Coe’s targets are fairly clear – people trafficking is in there, the hypocrisy of the media and  the dishonesty of media portrayals; reality TV, the cruelty of the press and the ruthlessness with which press barons and vested interests pursue their own ends; the immense chasm that has opened up between the very wealthy few and most of the rest of us.  All of these receive their fair share of scorn.

This is not a book that made me laugh out loud, though I did smile on more than one occasion.  It is an easy read, a fairly light hearted account, yet with some serious points.  One of the characters is distinguished by a philosophical dislike of comedians and of satire: he criticises satire because it allows us feel good by making us laugh at evil, but allows us to get away with doing nothing about it: as if laughing itself was the cathartic experience that removed all need for more direct emotional expression.  I kind of get that idea, and feel the same about this book.  I enjoyed it, but what should I do now?




Tepper Isn’t Going Out – Calvin Trillin


Tepper Isn’t Going Out – a novel.  Perhaps novella would be a better word?  Or satire?  This is a very short book by humorist Calvin Trillin, who was awarded the Thurber Prize for American Humour in 2013 at the age of 78.

I’ve read Thurber – he invented Walter Mitty, and this novel is similar.  It’s lightweight, lighthearted and quite fun.  At times it made me laugh out loud.  It’s a great holiday book – short chapters for those brief holiday reading moments, and that short holiday concentration.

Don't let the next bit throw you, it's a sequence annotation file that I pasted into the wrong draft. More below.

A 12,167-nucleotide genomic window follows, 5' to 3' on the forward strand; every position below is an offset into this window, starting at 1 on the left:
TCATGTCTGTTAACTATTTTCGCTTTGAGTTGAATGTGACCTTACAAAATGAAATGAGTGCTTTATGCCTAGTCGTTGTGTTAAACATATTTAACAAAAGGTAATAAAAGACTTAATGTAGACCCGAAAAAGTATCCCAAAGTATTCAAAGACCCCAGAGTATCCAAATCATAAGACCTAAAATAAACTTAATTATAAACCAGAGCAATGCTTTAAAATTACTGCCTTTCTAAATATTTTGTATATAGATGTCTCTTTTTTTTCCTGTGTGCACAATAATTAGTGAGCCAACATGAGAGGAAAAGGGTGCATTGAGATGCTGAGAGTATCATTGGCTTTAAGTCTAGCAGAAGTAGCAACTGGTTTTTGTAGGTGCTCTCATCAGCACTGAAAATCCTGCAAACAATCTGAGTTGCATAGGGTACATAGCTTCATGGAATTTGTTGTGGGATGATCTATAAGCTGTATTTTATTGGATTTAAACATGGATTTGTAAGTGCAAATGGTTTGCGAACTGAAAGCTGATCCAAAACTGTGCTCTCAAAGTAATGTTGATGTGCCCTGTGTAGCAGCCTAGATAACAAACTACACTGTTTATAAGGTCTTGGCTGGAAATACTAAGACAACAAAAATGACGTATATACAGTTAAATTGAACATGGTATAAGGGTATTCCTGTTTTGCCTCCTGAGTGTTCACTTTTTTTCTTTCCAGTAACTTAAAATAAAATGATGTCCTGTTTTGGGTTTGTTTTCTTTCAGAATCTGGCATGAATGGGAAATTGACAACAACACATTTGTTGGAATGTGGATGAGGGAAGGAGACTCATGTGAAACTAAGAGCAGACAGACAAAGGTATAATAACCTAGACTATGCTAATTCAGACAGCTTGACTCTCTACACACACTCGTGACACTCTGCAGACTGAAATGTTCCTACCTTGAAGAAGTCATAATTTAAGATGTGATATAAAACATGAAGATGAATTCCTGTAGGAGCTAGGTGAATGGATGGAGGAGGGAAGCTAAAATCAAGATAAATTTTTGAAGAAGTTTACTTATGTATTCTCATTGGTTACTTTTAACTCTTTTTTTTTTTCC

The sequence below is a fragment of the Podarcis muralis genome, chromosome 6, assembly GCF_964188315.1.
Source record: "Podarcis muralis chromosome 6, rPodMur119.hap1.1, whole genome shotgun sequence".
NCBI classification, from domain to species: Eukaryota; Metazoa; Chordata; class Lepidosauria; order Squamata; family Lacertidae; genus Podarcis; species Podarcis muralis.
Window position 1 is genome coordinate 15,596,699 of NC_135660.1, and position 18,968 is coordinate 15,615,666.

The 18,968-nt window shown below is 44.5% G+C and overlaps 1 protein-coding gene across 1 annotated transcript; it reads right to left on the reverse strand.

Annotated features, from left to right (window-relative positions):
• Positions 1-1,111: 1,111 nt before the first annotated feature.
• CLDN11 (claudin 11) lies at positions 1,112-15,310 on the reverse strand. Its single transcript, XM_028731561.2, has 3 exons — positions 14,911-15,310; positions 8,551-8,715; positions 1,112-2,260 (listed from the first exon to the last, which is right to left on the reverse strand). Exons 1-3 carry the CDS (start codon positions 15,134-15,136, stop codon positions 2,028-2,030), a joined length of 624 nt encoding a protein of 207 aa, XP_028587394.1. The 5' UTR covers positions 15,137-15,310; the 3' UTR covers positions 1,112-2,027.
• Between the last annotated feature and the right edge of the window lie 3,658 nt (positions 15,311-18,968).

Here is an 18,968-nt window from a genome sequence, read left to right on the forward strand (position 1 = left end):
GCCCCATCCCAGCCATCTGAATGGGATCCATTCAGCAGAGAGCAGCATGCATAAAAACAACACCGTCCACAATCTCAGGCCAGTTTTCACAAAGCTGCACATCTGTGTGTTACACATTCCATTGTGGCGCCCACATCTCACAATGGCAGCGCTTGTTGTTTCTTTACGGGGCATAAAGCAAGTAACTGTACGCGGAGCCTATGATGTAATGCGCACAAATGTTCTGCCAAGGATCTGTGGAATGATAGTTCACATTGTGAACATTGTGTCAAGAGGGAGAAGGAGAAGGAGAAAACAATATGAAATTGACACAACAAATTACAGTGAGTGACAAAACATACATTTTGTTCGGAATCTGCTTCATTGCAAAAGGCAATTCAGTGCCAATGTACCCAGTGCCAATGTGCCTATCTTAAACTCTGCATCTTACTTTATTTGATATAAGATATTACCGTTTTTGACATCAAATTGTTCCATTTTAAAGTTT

On the other hand it’s also limited – the characters aren’t really developed, at times they’re ciphers, they’re mostly caricatures – but that’s what to expect from this kind of book.

Murray Tepper likes to park, in fact he likes to sit in his parked car and read the newspaper, much to the annoyance of the fellow New Yorkers who can’t find a parking spot. He listens to passers-by, chats, gives out advice, becomes a minor celebrity.  We meet his family, briefly and amusingly.

The mayor is a stickler for rules, and somewhat irrational. He isn’t happy with Tepper’s parking habits.  There are some quite amusing sections in the mayor’s office; it’s a brief exploration of some of the absurdities of the American political system.

Eventually there are crowds seeking Murray’s advice – there might be disturbances.  The mayor decides to act.  Lawyers descend attempting to clear Murray off the streets.  It becomes a question of freedom of speech, of freedom of association. There are court cases.

I found this book after scouring my bookshelf for more unread books – still on my economy drive.  Surprisingly I’d never noticed this before tucked between two larger tomes.  I’m fairly glad I found it.  It made me smile.

GoodReads Review